“literacy is the energy supply of the information age.” –Deborah Brandt.

“this means that our democratic institutions (schools and libraries particularly) have to work hard and thoughtfully to mitigate these forces.” –Deborah Brandt

Knight Foundation is calling upon libraries to be this powerful agent into what literacy can mean in the lives of patrons, for transliteracy, we’re doing something even greater for the public good.

“as new and powerful forms of literacy emerge, they diminish the reach and possibilities of receding ones” –Deborah Brandt

In the very near future, Transliteracy, digital literacy will become as valuable as the three Rs.

How do we invite and facilitate conversations about transliteracy with our patrons?

participatory librarianship is about inviting and creating spaces for participation; sparking conversations (f2f; virtual means); knowledge construction and creation; libraries are in the change business.

Not just books. eBooks; mobile readers; iPods; cell phones; mobile computing (using Evernote, for example); ereaders; research pathfinders that reflect the changing nature of social scholarship with tools such as rss, social networks, videos, mashups, and other information feeds (not just databases).

Connecting students with real world experts. Skype. Blogging.

Collaborative tools to create and share knowledge; Social bookmarking tools (diigo, evernote, delicious);

scaffold alternate ways of representing learning and knowledge (glogster)

Scanning, posting, and licensing artwork (creative commons licenses)

Multigenre elements of learning

Presentation zen and digital citizenship and get away from death-by-powerpoint.

Harness power of cloud computing. RSS; Netvibes; videos; blogs; widgets

Rethinking what “collection” means. Gaming. Manga and anime (graphic novels); virtual reference; digital equipment (flip cameras); information portals & digital information;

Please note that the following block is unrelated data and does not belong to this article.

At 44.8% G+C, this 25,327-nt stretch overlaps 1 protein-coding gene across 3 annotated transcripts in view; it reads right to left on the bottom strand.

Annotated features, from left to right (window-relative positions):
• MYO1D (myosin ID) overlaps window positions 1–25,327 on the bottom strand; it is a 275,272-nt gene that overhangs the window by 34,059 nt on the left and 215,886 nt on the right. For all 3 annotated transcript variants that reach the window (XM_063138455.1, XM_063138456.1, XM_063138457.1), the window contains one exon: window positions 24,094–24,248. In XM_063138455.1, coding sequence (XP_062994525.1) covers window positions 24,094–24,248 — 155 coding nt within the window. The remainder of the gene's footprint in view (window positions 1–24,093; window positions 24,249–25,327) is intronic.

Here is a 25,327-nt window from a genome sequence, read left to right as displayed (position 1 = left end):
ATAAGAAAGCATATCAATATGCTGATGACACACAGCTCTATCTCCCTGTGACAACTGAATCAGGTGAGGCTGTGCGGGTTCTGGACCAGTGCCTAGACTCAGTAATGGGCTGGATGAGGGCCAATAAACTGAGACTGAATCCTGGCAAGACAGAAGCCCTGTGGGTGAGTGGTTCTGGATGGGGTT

“The possibilities are challenging and exciting”

“libraries efforts as sponsors of translitearcy can provide ripple effects in the lives of our patrons.”

Matt’s Part

Supporting Transliteracy

21st century skills– IMLS

customers growing up with expectations of ubiquitous access.

For those not growing up as digital natives, libraries are about the only institution that people can turn to.

IT traditionally looked to as locked-down. Tools looked at as security threats.

“teach yourself.” –IT self-taught, but not normally good teachers, and frustrations provided on both sides during training.

How do we bring everyone to the table and work together?

Get excited and make things.

Have to ask IT to shift focus from fixing things to getting involved with programming; (hacking Wii firmware); program at St Louis Public Library on personal technology assistant;

IT can help take it further; classes on things as removing Spyware; alternatives to paid software; IT can help lead the way to increase tech competencies. IT staff not comfortable with training can work with those more comfortable with training already (reference desk staff).

IT can support digital storytelling workshops; video game club — developing games yourself (Scratch & Alice);

“Make tools for creating and experiencing new media broadly available.

We’ve got to work together. All about partnerships.